Nebraska MBB: Huskers Look to Build Momentum at Penn State

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Posted By: Sports

Courtesy: UNL Media Relations

Date: Friday, Jan. 12
Time: 6 p.m. (CT)
Location: University Park, Pa.
Arena: Bryce Jordan Center

2017-18 Record: 12-6, 3-2 Big Ten
Head coach: Tim Miles
Record at Nebraska: 87-92 (6th year)
Career Record: 370-312 (23rd year)

2017-18 Record: 12-6, 2-3 Big Ten
Head coach: Patrick Chambers
Record at Penn St.: 99-114 (7th year)
Career Record: 141-142 (9th year)

Play-by-play: Brandon Gaudin
Analysis: Jon Crispin

Internet Video: BTN2Go and Fox Sports Go

Radio: Husker Sports Network, including 590 AM (Omaha), 1400 AM (Lincoln) and 880 AM (Lexington)
Play-by-play: Kent Pavelka
Analysis: Jake Muhleisen

Online Radio: Available online at, on the Huskers App and on TuneIn Radio and the TuneIn Radio App

Huskers Look to Build Momentum at Penn State
Nebraska hits the road for a rare Friday night conference game, as the Huskers travel to State College to meet the Penn State Nittany Lions.

Tipoff from the Bryce Jordan Center is set for 6 p.m. (central) and will be televised nationally on BTN with Brandon Gaudin and Jon Crispin on the call. The game is also available on, BTN2Go and the Fox Sports Go app.

Fans can follow all of the action across the state of Nebraska on the IMG Husker Sports Network with Kent Pavelka and Jake Muhleisen on the call. The game will also be available on, on the Huskers app, on TuneIn Radio and on the TuneIn Radio app. The radio broadcast begins one hour prior to tipoff.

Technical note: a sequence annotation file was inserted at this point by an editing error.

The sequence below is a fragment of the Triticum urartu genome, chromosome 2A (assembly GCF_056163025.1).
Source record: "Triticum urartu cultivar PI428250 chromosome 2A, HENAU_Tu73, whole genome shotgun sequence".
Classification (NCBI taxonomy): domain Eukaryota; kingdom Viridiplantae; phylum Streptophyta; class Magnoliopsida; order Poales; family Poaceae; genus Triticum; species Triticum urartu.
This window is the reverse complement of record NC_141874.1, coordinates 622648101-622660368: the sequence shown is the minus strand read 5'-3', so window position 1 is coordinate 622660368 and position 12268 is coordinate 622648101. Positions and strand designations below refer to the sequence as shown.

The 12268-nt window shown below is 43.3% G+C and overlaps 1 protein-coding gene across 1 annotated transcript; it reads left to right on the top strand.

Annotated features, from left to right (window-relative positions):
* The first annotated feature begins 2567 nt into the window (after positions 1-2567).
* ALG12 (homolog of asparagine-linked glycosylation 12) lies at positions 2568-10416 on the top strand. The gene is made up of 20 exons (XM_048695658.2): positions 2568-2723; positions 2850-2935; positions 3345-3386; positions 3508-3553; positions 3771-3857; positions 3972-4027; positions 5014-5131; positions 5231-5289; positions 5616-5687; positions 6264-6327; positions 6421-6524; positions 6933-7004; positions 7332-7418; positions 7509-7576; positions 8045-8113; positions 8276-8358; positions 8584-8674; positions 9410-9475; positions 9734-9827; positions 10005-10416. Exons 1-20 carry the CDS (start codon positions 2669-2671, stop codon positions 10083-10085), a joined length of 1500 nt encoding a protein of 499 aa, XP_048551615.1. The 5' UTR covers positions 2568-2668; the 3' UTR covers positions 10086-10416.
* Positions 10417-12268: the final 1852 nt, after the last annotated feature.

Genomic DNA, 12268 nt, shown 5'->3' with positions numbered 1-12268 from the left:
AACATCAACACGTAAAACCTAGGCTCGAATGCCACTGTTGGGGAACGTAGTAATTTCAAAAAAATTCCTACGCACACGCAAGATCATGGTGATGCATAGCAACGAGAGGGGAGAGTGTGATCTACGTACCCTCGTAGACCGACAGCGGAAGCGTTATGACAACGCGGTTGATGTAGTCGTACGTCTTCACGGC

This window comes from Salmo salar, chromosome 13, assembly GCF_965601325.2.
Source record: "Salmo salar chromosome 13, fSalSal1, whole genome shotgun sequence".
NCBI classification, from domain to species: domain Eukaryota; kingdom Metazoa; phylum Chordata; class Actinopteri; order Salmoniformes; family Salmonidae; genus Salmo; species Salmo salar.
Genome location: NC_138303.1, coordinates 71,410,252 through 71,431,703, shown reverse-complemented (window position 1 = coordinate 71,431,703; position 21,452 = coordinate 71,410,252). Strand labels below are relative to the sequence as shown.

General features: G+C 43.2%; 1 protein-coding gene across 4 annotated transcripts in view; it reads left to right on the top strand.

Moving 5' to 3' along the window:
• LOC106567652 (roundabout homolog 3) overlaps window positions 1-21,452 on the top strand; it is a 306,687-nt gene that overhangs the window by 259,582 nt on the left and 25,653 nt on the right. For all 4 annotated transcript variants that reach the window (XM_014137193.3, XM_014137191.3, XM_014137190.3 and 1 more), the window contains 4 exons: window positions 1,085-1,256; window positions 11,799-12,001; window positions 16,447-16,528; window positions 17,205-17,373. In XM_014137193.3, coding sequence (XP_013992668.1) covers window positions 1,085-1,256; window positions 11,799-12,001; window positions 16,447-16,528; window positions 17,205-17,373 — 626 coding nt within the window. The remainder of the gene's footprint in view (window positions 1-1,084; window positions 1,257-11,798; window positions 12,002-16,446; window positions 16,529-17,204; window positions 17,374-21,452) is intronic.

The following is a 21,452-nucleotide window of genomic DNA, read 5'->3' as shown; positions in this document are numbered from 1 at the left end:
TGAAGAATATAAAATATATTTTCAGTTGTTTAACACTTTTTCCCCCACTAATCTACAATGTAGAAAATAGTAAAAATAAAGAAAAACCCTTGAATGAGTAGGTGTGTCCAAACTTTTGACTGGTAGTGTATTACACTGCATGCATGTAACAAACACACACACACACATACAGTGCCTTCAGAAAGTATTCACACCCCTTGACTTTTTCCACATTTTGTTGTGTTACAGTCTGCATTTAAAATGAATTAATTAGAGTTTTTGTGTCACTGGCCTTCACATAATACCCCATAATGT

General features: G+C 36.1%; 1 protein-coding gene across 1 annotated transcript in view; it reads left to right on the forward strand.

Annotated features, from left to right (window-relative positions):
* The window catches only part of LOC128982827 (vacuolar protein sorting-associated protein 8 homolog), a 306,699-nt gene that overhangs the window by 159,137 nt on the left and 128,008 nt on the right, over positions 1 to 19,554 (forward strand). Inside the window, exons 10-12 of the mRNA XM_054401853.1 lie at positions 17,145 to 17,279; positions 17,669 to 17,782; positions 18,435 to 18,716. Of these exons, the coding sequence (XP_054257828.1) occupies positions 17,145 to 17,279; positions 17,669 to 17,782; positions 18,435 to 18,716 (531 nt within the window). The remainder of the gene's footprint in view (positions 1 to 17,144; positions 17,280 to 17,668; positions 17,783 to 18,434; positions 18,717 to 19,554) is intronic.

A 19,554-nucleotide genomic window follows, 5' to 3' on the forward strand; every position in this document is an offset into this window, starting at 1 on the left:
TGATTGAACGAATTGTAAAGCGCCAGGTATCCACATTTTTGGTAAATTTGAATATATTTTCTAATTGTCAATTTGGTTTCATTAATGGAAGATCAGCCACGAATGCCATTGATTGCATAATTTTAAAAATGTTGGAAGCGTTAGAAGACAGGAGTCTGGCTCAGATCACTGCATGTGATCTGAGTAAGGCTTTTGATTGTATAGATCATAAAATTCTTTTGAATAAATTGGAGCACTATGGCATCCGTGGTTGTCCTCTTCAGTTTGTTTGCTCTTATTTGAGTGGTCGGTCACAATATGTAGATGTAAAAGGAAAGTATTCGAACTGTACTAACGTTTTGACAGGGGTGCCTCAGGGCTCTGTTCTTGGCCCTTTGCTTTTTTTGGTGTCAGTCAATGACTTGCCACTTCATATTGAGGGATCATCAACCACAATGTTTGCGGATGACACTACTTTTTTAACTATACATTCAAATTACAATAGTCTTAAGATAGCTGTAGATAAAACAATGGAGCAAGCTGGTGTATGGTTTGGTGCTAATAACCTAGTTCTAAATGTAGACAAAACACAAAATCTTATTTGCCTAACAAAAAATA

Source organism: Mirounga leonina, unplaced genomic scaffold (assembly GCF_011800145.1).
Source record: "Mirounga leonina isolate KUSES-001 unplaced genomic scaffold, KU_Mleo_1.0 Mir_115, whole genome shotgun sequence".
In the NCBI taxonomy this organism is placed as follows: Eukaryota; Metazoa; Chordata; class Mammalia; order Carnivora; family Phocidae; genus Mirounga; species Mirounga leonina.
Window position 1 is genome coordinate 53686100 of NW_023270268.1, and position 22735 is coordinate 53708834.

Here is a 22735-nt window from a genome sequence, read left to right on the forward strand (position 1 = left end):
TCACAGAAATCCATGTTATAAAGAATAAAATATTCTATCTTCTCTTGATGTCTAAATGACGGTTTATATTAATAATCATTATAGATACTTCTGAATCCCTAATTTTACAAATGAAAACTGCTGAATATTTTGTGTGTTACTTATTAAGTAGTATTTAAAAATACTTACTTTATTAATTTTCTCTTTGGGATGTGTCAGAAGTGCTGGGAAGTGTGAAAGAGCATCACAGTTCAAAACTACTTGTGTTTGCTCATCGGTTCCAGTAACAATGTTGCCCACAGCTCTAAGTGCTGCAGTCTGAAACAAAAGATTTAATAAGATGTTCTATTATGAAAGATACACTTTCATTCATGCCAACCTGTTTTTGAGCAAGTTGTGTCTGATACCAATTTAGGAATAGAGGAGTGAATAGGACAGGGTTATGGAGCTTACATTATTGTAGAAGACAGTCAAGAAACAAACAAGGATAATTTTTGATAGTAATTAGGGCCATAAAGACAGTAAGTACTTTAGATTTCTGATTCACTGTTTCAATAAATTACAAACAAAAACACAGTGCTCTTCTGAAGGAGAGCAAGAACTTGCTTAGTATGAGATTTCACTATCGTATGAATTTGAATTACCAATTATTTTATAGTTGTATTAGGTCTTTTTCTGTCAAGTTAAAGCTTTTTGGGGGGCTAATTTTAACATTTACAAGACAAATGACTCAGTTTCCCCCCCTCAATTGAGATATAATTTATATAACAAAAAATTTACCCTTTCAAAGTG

Nebraska (12-6, 3-2 Big Ten) has won five of its last six games following a 63-59 win over Wisconsin on Tuesday night. The Huskers, whose 18-game start is the best in eight seasons, held Wisconsin to 42 percent shooting and enjoyed a 34-32 advantage on the glass to pick up its first regular-season win over the Badgers since 2014.

While James Palmer Jr. led the Huskers with 18 points, including 8-of-9 from the foul line, the performances of Jordy Tshimanga and Thomas Allen were critical in NU’s victory over the Badgers. Tshimanga, who was averaging 3.2 points per game, scored seven of his season-high nine points in the second half and added six rebounds, while Allen had eight points off the bench in 15 quality minutes, as Nebraska’s bench outscored Wisconsin’s 20-3.

Nebraska will need its depth, as it is in the midst of playing four games in a 10-day stretch. Friday’s game at Penn State will be NU’s third road game in the last four games, providing an opportunity to pick up a crucial road win and build on its resume.

Penn State (12-6, 2-3 Big Ten) looks to rebound following a 74-70 loss at Indiana on Tuesday. Tony Carr and Lamar Stevens combined for 48 points, while Mike Watkins had 10 points and 12 rebounds in a losing effort. Carr has emerged as one of the best guards in the Big Ten, as he is averaging 18.9 points, 4.4 rebounds and 4.7 assists per game while guiding an attack which has five players in double figures. The Nittany Lions have been a tough out at home, going 9-2 with both losses coming by one point.

4 – Four of the last five meetings between Nebraska and Penn State in State College have been decided by four points or less.

1.24 – Nebraska’s assist-to-turnover ratio which is on pace to be NU’s best in more than 20 years. In fact, the last time Nebraska had more assists than turnovers was in 2009-10.

.389 – NU has held its last five opponent to a combined .389 shooting percentage and 63.6 points per game.

18 – Nebraska has used the same lineup in every game this season, as the Huskers and Purdue are the only Big Ten teams to do that in 2017-18. If Nebraska starts the same lineup on Friday at Penn State, the 5-man group of Watson, Taylor, Palmer, Copeland and Tshimanga would be the most-played starting lineup in Tim Miles’ six seasons.